Spinoza & the Arts
Passionate Reason — Symposium
04.10.2019 — 05.10.2019

Jan Vermeulen - Still-life with Books and Musical Instruments, 1660 (detail, collection Mauritshuis Den Haag)
Spinoza & the Arts Passionate Reason

2-day International Symposium
Friday 04.10.2019 + Saturday 05.10.2019

Tickets for 2 days
Regular € 25,00
Student € 10,00
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A child of the liberating power of the printing press, born into a new republic emerging wealthy from the 80 years war, Spinoza was an exemplary early modernist: irreverent, fiercely rational, politically daring.

With: Moira Gatens (AU), Beth Lord (CA), Katja Diefenbach (DE), Mogens Laerke (DK), Andrea Sangiacomo (IT), moderated by Baruch Gottlieb


Spinoza came to be the most prominent of the ‘free-thinkers’ a community of intellectuals which, inspired by Descartes, recently released from the oppressive theocracy of the Spanish Empire, felt entitled to subject the world anew to the full assault of human reason. The sciences, unhindered were to be released towards the full fruition of humanity's potentials. Many of us live in republics informed by the values of the young Netherlands' free-thinkers, places where civil freedoms, of speech and of thought are promoted alongside freedom of religious belief and respect for the rule of law. The successes of the secular state in emancipating science and trade, have generated the contemporary globalised world of advanced technologies, yet paradoxically as the fruits of unhindered intellectually inquiry are more evident than ever, we see the seemingly irrepressible return of tribal rivalry, religious intolerance and anti-intellectual political agendas. What is missing in the tenets of the modern state which permits this recurrence? Why does Spinoza’s secular reform remain incomplete?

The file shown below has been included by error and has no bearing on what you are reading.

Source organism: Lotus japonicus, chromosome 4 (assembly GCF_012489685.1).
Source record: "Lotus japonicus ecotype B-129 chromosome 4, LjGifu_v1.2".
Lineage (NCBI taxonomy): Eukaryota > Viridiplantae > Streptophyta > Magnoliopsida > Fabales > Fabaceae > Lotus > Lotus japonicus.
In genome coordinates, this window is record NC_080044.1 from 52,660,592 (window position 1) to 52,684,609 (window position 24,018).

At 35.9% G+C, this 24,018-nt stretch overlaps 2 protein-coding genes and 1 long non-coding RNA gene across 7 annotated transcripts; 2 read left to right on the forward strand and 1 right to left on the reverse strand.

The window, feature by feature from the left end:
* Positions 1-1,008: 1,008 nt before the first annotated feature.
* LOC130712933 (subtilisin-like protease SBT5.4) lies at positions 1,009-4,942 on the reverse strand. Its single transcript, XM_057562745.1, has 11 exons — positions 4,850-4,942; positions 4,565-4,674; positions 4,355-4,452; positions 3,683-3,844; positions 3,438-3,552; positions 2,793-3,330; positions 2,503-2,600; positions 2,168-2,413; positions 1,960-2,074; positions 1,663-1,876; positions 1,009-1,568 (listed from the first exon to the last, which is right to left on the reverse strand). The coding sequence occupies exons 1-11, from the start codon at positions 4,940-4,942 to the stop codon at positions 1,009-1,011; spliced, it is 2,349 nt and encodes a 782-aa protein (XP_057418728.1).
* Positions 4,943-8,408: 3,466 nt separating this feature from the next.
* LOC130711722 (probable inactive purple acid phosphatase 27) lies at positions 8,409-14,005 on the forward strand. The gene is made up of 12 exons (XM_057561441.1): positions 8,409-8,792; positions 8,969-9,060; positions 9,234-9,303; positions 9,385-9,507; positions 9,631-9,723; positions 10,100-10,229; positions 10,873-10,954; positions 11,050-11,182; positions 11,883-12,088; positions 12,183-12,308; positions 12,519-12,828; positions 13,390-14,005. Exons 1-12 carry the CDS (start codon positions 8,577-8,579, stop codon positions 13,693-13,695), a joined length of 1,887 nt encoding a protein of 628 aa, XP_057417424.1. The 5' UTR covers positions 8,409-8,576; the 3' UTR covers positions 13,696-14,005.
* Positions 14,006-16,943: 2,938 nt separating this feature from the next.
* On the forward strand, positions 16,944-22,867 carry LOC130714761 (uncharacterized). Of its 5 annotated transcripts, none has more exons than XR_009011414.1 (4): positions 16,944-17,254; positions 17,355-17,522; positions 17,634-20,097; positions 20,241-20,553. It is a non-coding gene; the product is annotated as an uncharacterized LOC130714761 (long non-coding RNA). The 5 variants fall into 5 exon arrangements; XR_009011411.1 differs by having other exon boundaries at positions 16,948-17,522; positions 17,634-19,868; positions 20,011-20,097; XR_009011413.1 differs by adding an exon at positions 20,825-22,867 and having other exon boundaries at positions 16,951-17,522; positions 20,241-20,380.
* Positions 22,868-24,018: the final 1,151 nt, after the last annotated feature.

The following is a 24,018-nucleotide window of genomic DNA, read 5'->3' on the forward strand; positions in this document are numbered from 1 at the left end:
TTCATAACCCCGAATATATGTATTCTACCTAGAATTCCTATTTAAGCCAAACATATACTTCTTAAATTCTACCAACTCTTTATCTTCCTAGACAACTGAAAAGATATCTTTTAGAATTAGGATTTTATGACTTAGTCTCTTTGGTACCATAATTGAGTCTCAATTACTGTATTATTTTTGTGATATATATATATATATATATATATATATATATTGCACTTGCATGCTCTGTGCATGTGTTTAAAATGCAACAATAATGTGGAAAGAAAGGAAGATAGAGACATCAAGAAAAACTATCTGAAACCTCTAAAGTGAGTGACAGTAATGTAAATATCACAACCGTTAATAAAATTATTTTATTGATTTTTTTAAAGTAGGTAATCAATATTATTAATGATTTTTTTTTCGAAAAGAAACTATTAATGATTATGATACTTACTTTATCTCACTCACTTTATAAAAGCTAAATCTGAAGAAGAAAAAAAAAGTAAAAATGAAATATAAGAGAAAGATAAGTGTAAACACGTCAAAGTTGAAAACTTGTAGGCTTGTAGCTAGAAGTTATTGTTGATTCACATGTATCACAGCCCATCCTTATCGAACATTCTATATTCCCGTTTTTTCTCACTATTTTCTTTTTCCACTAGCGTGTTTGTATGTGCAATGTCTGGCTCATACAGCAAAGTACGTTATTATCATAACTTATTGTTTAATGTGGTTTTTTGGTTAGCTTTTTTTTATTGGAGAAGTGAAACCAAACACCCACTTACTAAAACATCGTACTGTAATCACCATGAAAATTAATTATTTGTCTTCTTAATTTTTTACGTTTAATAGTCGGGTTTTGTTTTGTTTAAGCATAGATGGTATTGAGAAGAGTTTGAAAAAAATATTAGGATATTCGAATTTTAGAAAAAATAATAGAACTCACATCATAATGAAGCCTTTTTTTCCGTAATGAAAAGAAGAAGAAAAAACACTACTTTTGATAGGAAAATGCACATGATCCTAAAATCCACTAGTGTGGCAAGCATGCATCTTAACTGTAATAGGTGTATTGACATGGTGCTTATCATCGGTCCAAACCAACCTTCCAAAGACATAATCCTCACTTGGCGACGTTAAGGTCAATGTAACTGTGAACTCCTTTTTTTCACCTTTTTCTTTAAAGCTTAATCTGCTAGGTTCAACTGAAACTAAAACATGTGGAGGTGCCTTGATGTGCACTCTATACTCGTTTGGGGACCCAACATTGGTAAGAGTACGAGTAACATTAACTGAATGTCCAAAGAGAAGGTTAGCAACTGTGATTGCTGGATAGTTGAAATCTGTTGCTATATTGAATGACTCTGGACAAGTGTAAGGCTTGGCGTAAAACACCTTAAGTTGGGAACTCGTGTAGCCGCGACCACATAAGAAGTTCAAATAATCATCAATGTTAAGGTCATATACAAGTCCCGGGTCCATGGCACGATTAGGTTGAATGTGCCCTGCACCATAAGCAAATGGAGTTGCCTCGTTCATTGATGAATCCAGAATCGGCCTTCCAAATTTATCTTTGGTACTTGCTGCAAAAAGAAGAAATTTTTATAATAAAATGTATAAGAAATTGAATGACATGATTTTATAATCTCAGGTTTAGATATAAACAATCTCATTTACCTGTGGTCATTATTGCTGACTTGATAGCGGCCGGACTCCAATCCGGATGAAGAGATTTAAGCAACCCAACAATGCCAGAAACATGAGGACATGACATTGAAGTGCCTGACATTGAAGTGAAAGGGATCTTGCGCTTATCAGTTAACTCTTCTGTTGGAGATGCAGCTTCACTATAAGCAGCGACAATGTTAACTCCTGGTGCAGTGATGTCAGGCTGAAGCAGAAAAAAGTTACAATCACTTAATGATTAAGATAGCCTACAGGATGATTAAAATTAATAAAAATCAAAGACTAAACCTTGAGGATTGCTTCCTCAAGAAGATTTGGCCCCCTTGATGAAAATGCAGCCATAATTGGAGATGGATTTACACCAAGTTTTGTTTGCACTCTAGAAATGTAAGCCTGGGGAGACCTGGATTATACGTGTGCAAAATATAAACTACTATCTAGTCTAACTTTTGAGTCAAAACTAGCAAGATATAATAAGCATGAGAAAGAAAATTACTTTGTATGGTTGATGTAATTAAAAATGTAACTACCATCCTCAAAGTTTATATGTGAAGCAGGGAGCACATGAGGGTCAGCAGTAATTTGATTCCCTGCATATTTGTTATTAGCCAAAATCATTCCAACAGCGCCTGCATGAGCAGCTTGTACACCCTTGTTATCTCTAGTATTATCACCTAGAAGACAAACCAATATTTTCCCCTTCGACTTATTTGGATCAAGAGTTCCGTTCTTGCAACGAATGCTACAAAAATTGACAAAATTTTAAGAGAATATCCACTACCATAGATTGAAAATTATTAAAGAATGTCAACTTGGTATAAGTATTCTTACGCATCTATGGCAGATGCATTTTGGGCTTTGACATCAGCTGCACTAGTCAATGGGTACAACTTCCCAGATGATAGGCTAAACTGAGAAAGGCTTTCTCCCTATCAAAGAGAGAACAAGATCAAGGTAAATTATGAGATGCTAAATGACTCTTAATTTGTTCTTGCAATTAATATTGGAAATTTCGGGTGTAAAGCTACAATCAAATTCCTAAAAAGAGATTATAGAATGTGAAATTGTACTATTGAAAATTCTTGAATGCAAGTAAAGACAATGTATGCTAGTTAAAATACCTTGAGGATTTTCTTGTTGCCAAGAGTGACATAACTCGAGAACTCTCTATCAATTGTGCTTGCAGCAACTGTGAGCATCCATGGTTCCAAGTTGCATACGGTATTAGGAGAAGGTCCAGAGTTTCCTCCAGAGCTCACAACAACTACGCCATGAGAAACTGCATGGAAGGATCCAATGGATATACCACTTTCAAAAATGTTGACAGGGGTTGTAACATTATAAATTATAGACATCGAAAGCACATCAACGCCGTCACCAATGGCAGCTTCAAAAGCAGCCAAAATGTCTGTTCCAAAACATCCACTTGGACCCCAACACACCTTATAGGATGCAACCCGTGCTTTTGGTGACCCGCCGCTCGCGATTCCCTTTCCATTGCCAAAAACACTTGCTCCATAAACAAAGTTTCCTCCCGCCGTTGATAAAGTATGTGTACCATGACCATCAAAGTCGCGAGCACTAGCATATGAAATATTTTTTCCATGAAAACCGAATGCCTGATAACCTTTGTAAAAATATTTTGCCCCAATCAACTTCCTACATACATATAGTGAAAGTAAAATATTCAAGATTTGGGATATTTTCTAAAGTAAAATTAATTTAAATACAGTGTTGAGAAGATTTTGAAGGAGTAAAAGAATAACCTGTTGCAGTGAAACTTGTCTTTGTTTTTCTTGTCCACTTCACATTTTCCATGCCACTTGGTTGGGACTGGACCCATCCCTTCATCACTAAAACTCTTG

This symposium sets as its central concern the status of intellectual freedom: thought for thought’s sake, or thought for the benefit of all? We will examine to what degree freedom is contingent, also in thought, that the thought of all thinkers are not equal so that certain activities of the mind are even excluded from the status of thought. Spinoza argued, in a somewhat confucian trope, that the horizons and latitudes of individual freedom must be compromised in the interest of the maximum emancipation of the civil sphere. But even he, thinking in a republic pampered in the spoils of its colonies, was unsure whether democracy could deliver this. Now, with the Western economies facing decline we must also face an uncomfortable challenge, that our high-minded ideals of individual freedoms may indeed have merely been mainly the conceits of societies atop the global food chain. This symposium will investigate the contours of what we might mean by freedom today, freedom for whom, for what? Is it enough to merely be permitted the freedom to think, or does this imply that we may also act in accordance with our thoughts. At this time of structural crisis it may be time to reformulate the trade off between individual and civic freedom.

Members of the colloquium

Moira Gatens
Challis Professor of Philosophy

The University of Sydney

Beth Lord
Department of Philosophy
University of Aberdeen

Andrea Sangiacomo
Assistant Professor, Faculty of Philosophy
University of Groningen

Katja Diefenbach
Professor, Department of Theory
Merz-Akademie, Stuttgart

Frédéric Lordon
philosopher and essayist
formerly EHSS Paris

Mogens Lerke
Senior researcher (Directeur de recherche) at the CNRS, Paris/Lyon
Secretary of the British Society for the History of Philosophy

More information will follow soon.